4 Decision Trees (continued) 2 Growing a Large Tree We will follow the CART methodology to develop tree models, which contains the following three major steps: 1. Grow a large initial tree, T 0 ; 2. Iteratively truncate branches of T 0 to obtain a sequence of optimally pruned (nested) subtrees; 3. Select the best tree size based on validation provided by either test sample or cross validation (CV). To illustrate, we consider decision trees with binary responses. Namely, y i = 1 when an event of interest occurs to subject i; 0 otherwise. In this section, we focus on how to grow a large tree. The four elements needed in the initial tree growing procedure are 1. A set of binary questions to induce a split 2. A goodness of split criterion to evaluate a split 3. A stop-splitting rule 4. A rule for assigning every terminal node to a class (0 or 1) We will discuss each of these elements in the sections that follow. 2.1 Possible Number of Splits The first problem in tree construction is how to determine the number of partitions needed to examine at each node. An exhaustive (greedy) search algorithm considers all possible partitions of all input variables at every node in the tree. However, the number of child nodes tends to increase rapidly when there are too many 19

5 variables or when there are too many levels in one or more variables. This makes an exhaustive search algorithm prohibitively expensively. Examples 1. Suppose x is an ordinal variable with four levels 1, 2, 3, and 4. What is the total number of possible splits considering only binary ones? Solution: 2 way split: 1-234, 12-34, Note that there are L 1 possible splits for an ordinal variable with L levels. 2. Suppose x is a numerical variable with 100 distinct values. What is the total number of possible splits? Solution: The formula above for computing the number of possible partitions for ordinal variables also applies when computing the number of possible partitions for numerical variables, where L now denotes the number of distinct values in the observed sample. Total number of splits = = Suppose x is a nominal variable with four categories a, b, c, d. What is the total number of possible binary splits? Solution: ab-cd, ac-bd, ad-bc, abc-d, abd-c, acd-b, a-bcd Total number of binary splits = 7 Note that the total number of possible binary splits is 2 L 1 1. Reducing the Number of Possible Partitions for Nominal Variables For categorical predictors that has many levels {b 1,..., b L }, one way to reduce the number of splits is to rank the levels as {b l1,..., b ll } according to the occurrence rate within each node p{1 b l1 } p{1 b l2 } p{1 b ll } and then treat it as an ordinal input. (See CART, p. 101). 20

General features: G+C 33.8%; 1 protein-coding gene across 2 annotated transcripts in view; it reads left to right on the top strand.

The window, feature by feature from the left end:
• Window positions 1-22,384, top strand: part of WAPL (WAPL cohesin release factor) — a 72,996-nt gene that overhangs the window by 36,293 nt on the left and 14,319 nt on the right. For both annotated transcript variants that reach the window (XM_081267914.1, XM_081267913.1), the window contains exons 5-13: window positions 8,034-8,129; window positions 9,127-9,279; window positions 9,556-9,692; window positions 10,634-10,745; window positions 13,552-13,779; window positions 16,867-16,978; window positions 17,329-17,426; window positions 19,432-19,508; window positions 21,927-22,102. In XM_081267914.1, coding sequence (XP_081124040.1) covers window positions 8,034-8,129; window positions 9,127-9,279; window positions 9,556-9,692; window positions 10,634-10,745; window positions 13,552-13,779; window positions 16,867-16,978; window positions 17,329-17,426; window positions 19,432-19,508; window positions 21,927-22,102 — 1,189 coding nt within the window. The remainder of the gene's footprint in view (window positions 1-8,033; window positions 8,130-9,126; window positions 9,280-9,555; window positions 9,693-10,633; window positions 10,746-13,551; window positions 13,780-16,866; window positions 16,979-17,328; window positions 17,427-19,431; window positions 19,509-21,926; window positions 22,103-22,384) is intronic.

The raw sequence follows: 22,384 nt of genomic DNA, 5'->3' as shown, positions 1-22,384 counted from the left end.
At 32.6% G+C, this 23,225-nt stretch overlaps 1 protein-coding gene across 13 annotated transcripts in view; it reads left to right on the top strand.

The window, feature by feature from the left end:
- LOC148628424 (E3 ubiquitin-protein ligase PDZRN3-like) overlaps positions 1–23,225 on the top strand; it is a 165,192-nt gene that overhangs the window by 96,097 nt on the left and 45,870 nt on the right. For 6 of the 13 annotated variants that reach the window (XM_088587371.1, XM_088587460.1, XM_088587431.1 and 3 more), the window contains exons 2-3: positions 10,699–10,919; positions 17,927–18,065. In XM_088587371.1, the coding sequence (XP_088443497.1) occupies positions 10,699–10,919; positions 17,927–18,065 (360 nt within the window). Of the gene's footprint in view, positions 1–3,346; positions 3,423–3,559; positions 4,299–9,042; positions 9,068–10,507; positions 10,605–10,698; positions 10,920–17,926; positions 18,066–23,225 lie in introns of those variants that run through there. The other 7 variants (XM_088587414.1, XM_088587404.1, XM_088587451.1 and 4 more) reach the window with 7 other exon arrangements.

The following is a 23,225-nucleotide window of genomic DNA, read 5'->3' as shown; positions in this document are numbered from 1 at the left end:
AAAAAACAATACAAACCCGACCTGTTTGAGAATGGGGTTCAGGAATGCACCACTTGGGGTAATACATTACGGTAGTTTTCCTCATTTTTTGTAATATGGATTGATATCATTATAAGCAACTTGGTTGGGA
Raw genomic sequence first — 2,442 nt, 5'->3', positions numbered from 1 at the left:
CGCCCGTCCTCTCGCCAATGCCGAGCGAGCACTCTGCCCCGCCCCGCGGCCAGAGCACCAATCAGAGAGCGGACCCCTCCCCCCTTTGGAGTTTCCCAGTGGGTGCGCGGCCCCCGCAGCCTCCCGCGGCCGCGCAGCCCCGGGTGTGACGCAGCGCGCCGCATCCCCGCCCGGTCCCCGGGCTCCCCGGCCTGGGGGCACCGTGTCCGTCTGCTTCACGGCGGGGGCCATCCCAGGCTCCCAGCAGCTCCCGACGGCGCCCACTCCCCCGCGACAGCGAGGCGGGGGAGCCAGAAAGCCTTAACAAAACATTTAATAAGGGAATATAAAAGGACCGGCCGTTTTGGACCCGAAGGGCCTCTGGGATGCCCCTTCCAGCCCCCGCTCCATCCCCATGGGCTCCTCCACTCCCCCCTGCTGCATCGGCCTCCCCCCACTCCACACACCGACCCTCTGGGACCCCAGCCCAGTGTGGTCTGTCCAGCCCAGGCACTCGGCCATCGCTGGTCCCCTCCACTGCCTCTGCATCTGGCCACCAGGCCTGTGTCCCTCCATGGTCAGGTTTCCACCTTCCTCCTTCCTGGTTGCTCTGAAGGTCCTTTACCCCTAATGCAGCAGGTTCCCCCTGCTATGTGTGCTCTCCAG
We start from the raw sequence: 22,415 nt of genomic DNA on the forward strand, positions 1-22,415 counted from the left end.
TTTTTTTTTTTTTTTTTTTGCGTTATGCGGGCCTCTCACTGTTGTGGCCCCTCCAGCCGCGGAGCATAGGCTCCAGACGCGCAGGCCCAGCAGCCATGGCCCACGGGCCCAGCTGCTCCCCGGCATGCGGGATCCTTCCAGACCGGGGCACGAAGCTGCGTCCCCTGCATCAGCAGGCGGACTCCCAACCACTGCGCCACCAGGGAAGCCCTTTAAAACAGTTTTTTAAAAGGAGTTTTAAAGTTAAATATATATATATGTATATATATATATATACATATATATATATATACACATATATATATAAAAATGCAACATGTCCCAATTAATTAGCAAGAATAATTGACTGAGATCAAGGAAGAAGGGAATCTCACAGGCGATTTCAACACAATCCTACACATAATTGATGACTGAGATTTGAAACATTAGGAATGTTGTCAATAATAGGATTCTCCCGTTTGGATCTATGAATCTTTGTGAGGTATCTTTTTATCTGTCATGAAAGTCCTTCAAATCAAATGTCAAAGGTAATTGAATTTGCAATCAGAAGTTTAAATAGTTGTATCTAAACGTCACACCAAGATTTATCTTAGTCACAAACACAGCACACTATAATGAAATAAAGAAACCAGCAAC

6 2.2 Node Impurity based Splitting criteria In general, the impurity i(t) of node t can be defined as a nonnegative function of p{0 t} and p{1 t}, where p{0 t} and p{1 t} denote the proportions of the cases in node t belonging to classes 0 and 1, respectively. More formally, i(t) = φ(p 1 ), where p 1 = p{y = 1 t} and the impurity function φ( ) is the largest when both classes are equally mixed together and it is the smallest when the node contains only one class. Hence, it has the following properties: 1. φ(p) 0; 2. φ(p) attains its minimum 0 when p = 0 or p = φ(p) attains its maximum when p = 1 p = 1/2. 4. φ(p) = φ(1 p), i.e., φ(p) is symmetric about p = 1/2. Common choices of φ include: the minimum error, the entropy function, and the Gini index. The minimum or Bayes Error φ(p) = min(p, 1 p). This measure corresponds to the misclassification rate when majority vote is used. The minimum error is rarely used in practice due to the fact that it does not sufficiently reward purer nodes (CART, p. 99). The Entropy Function φ(p) = p log(p) (1 p) log(1 p). Quinlan (1993) first proposed to use the reduction of Entropy as a goodness of split criterion. Ripley (1996) showed the entropy reduction criterion is equivalent to using the likelihood ratio chi-square statistic for association between the branches and the target categories. 21